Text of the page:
Alright, so let’s dig a little deeper into the story – has it been an easy path overall and if not, what were the challenges you’ve had to overcome?
It has definitely not been a smooth road. From self-designing my major to jumping into a field, I knew nothing about to not seeing anyone with my cultural background – I felt invisible. I felt like I was fighting a fight I wasn’t even sure was worth fighting. It was a big leap of faith and one I’m glad I took. In the end, it was all worth it. Attending graduate school while working full time, learning about mediums I had no idea existed, I wouldn’t trade any of the experiences I’ve had. Along the way, I’ve met wonderful, motivating, courageous people that helped shaped me into the person that I am. Moving forward, I can only hope to give back to any aspiring game designer the same wisdom and education that was given to me.

Thanks – so what else should our readers know about your work and what you’re currently focused on?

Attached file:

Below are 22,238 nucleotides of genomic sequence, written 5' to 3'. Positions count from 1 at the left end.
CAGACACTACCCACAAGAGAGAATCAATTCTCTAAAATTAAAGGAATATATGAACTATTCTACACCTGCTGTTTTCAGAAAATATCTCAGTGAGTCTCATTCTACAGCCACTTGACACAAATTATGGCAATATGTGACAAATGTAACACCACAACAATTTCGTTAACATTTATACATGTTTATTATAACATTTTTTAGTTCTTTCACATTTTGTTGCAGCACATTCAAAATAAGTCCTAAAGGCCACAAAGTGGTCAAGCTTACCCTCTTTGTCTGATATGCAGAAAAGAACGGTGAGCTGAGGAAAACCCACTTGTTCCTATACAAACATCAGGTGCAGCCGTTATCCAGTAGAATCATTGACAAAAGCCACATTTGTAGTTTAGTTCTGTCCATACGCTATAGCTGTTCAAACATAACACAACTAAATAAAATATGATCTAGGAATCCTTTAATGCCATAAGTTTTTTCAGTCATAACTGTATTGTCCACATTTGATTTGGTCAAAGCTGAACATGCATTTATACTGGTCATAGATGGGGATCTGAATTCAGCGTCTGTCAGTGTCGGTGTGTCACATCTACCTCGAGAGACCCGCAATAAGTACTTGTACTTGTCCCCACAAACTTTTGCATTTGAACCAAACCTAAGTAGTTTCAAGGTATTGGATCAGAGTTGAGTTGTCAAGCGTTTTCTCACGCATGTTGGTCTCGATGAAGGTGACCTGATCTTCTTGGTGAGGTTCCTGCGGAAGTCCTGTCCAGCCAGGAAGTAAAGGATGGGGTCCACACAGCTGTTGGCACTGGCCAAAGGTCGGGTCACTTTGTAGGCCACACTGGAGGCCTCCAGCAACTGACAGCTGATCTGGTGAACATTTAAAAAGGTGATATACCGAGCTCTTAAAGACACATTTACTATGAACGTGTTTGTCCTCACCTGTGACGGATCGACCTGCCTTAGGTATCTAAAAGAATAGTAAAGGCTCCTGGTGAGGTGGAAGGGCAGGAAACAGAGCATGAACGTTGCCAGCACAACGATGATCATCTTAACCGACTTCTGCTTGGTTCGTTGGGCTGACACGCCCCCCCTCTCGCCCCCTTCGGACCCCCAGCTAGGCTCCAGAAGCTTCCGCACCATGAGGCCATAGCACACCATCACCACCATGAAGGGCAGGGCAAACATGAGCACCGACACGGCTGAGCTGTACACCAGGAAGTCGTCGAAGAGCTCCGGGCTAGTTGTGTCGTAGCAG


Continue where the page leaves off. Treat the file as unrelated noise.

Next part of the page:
Currently, I am a third year MFA student at the number one gaming school in the country: University of Southern California’s (USC) Interactive Media and Game Design program. During my time in graduate school, I have worked professionally, showcased my projects at festivals and released mobile games. I have had the fortune of working as a writer, designer, producer, artist, ux designer and usability tester on various games. Whether it was my time at Skybound as a writer for the Walking Dead series (project unannounced) or my internship at Jam City as a producer working on Disney Pop Town, Frozen Free Fall and Frozen Adventures (mobile games), I have thoroughly enjoyed working with creatives both academically and professionally. Recently, I’ve been developing a game about self-care through the eyes of a Cuban pediatric nurse. It is an experience that encourages players to examine the work-life tension in their own lives and play with empathy and compassion. Alma is an interactive narrative that challenges players to look introspectively at the forms of care we take for granted and the struggle to find balance in an imbalanced life. The game is scheduled to release in May 2021.

Is there something surprising that you feel even people who know you might not know about?
I am very silly and very sassy. I love to be doing five activities at the same time and I’ll never compromise my interests. On the weekends, you can find me rollerblading, surfing or biking. I have two adorable cats, Boots and Luna. I make a mean cheesecake. My diet strictly consists of pasta and tacos. I am a big sucker for Miyazaki movies, film noir and rom coms.

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1 Comment

  1. Laura shamp

    March 3, 2021 at 15:33

    Wow what an inspiring young woman !!